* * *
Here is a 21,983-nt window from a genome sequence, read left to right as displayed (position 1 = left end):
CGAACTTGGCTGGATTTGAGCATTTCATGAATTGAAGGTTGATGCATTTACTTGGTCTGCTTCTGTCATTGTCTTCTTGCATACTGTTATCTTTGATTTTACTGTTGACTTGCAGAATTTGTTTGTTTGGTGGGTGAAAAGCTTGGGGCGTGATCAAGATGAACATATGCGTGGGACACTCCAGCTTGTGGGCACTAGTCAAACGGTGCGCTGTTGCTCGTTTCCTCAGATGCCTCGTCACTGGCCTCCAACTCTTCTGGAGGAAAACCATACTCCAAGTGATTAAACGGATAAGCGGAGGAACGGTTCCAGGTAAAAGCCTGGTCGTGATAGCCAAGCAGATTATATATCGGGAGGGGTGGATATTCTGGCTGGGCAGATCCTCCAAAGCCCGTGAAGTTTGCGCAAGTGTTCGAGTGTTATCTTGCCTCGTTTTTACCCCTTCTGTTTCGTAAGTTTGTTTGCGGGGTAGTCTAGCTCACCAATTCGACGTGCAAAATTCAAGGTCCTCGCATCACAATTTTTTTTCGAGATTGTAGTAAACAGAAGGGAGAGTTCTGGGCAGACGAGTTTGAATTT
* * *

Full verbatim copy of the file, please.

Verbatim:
Here is a 21,983-nt window from a genome sequence, read left to right as displayed (position 1 = left end):
CGAACTTGGCTGGATTTGAGCATTTCATGAATTGAAGGTTGATGCATTTACTTGGTCTGCTTCTGTCATTGTCTTCTTGCATACTGTTATCTTTGATTTTACTGTTGACTTGCAGAATTTGTTTGTTTGGTGGGTGAAAAGCTTGGGGCGTGATCAAGATGAACATATGCGTGGGACACTCCAGCTTGTGGGCACTAGTCAAACGGTGCGCTGTTGCTCGTTTCCTCAGATGCCTCGTCACTGGCCTCCAACTCTTCTGGAGGAAAACCATACTCCAAGTGATTAAACGGATAAGCGGAGGAACGGTTCCAGGTAAAAGCCTGGTCGTGATAGCCAAGCAGATTATATATCGGGAGGGGTGGATATTCTGGCTGGGCAGATCCTCCAAAGCCCGTGAAGTTTGCGCAAGTGTTCGAGTGTTATCTTGCCTCGTTTTTACCCCTTCTGTTTCGTAAGTTTGTTTGCGGGGTAGTCTAGCTCACCAATTCGACGTGCAAAATTCAAGGTCCTCGCATCACAATTTTTTTTCGAGATTGTAGTAAACAGAAGGGAGAGTTCTGGGCAGACGAGTTTGAATTT